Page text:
The novel starts out with action – Dr. Rebecca Jackson in Africa to promote her recent autobiography, is kidnapped. But rather than a ransom, all the kidnapper wants Rebecca to see are the tragic results of the drug her company has been promoting in the area.
When Rebecca returns to the U.S. she is approached by an old flame, Noah, a researcher like her, but for a competing pharmaceutical company. His boss wants him to convince Rebecca to leave her company and join theirs.
We find out that Noah and Rebecca have a troubled history. He took the blame for an automobile accident Rebecca caused their senior year. The boy hit by the car ultimately died from an HIV tainted blood transfusion. That has inspired both Rebecca and Noah to work on a synthetic blood, something that would preclude expensive and lengthy blood typing and testing.
Rebecca has been able to make great strides in her research, often having amazing insights. The insights would come just before the migraines. Then she finds out she has a tumor in her brain. The greater blood flow around the tumor had been the reason for her insightful breakthroughs. But the tumor will also mean her death. She has to choose: risk death and continue her research or get treatment and risk never finding the breakthrough needed to save so many lives.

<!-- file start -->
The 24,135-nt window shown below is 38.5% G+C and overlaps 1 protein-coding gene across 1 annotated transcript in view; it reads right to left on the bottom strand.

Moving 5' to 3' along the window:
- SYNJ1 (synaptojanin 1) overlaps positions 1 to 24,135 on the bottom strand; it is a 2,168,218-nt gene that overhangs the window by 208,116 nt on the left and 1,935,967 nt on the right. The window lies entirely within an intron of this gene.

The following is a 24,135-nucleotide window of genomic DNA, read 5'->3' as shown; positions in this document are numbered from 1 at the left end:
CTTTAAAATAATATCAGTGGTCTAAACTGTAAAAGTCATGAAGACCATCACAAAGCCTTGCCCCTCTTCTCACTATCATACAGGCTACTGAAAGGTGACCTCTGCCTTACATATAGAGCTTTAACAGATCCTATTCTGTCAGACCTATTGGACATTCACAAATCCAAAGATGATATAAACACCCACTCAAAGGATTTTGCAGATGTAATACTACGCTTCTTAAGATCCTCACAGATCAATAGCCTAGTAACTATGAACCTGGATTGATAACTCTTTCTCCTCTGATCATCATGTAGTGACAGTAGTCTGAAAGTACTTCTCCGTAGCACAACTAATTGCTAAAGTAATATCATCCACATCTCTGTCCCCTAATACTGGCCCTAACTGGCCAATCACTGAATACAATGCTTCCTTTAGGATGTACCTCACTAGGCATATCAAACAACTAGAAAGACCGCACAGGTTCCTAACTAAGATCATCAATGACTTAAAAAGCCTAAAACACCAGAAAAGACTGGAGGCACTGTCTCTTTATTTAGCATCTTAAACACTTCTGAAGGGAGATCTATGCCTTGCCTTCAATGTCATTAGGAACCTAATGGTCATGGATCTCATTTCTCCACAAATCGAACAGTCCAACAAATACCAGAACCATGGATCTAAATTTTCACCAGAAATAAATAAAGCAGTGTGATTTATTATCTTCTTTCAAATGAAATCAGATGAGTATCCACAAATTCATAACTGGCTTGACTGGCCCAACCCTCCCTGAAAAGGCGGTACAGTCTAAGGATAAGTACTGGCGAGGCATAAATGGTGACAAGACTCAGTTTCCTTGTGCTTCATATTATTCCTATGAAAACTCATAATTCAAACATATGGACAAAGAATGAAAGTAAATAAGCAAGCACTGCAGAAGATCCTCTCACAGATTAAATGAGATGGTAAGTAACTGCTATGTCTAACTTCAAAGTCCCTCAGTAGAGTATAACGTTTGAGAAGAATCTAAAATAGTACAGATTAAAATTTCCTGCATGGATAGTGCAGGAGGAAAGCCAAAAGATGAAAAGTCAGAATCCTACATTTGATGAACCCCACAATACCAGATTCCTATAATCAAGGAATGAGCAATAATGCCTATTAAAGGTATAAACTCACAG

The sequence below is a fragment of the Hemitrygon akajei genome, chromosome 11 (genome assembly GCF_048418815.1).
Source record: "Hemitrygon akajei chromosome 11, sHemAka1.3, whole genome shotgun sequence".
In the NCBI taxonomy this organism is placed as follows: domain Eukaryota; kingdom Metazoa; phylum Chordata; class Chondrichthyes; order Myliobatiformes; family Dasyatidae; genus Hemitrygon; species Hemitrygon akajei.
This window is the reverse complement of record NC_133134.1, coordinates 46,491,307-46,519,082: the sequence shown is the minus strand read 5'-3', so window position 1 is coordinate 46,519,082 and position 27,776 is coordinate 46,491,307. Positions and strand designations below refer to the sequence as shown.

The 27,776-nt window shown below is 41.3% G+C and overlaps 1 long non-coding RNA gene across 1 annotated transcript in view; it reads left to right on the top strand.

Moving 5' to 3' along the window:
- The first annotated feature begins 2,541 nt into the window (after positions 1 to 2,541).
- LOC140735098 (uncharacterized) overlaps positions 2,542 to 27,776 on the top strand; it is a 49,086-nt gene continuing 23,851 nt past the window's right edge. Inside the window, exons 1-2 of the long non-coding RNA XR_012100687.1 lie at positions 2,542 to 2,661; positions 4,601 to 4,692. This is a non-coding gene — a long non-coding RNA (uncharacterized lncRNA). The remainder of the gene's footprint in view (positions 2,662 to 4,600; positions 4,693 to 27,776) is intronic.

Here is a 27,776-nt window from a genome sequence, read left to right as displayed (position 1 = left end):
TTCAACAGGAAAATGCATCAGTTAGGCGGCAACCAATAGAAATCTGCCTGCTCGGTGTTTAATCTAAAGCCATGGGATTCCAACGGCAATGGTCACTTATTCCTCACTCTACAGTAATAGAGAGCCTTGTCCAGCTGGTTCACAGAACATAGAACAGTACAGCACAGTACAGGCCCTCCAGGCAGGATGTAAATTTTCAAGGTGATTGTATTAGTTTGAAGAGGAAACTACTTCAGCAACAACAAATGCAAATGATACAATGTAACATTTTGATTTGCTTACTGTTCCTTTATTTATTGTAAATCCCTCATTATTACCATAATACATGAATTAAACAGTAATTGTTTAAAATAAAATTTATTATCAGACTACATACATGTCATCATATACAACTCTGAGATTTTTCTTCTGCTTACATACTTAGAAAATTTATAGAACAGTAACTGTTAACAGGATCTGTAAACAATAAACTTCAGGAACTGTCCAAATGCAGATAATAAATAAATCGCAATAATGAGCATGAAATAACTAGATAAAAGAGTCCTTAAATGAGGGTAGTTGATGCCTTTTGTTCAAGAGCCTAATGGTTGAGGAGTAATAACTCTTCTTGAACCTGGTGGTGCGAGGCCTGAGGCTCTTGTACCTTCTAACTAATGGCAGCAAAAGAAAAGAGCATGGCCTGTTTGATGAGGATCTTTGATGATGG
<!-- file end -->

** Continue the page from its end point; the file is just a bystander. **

Kraus has crafted a good medical thriller with great characters. Rebecca is puzzling. She is a woman of great drive and a sometimes ruthless streak. Yet she has moments of compassion. Noah is just a sweet guy who was willing to go to prison for the girl he loved.
There is a bit of mystery involved in the plot. Rebecca is being blackmailed by someone who knows what really happened in that automobile accident twenty years ago.
I think the best part of medical novels is learning about the world of medicine. I was appalled at the procedure Rebecca's pharmaceutical company used in Africa to test their drug. It caused many deaths but the company really didn't care. The potential profit was all that mattered. Pharmaceutical companies are not painted in a good light in this novel.
Something else I learned about was the idea of synthetic blood. It could save thousands of lives as typing would be unnecessary. Unfortunately, in the galley I read, there was no section indicating how much of the novel was based on actual medical research and how much was just conjecture.
This is a pretty good novel with suspense, romance, a bit of mystery, and a reluctant believer in Christ.
Harry Kraus, MD, is a board-certified general surgeon. He has divided his professional experience between the U.S. and Africa. He is the author of over fifteen books, both fiction and nonfiction. He and his family live in Virginia. You can find out more about him and his books at www.harrykraus.com. You can follow his blog at www.3menwalkintoablog.com.
David C. Cook, 432 pages.
I received a complimentary egalley of this book from the publisher for the purpose of this independent and honest review.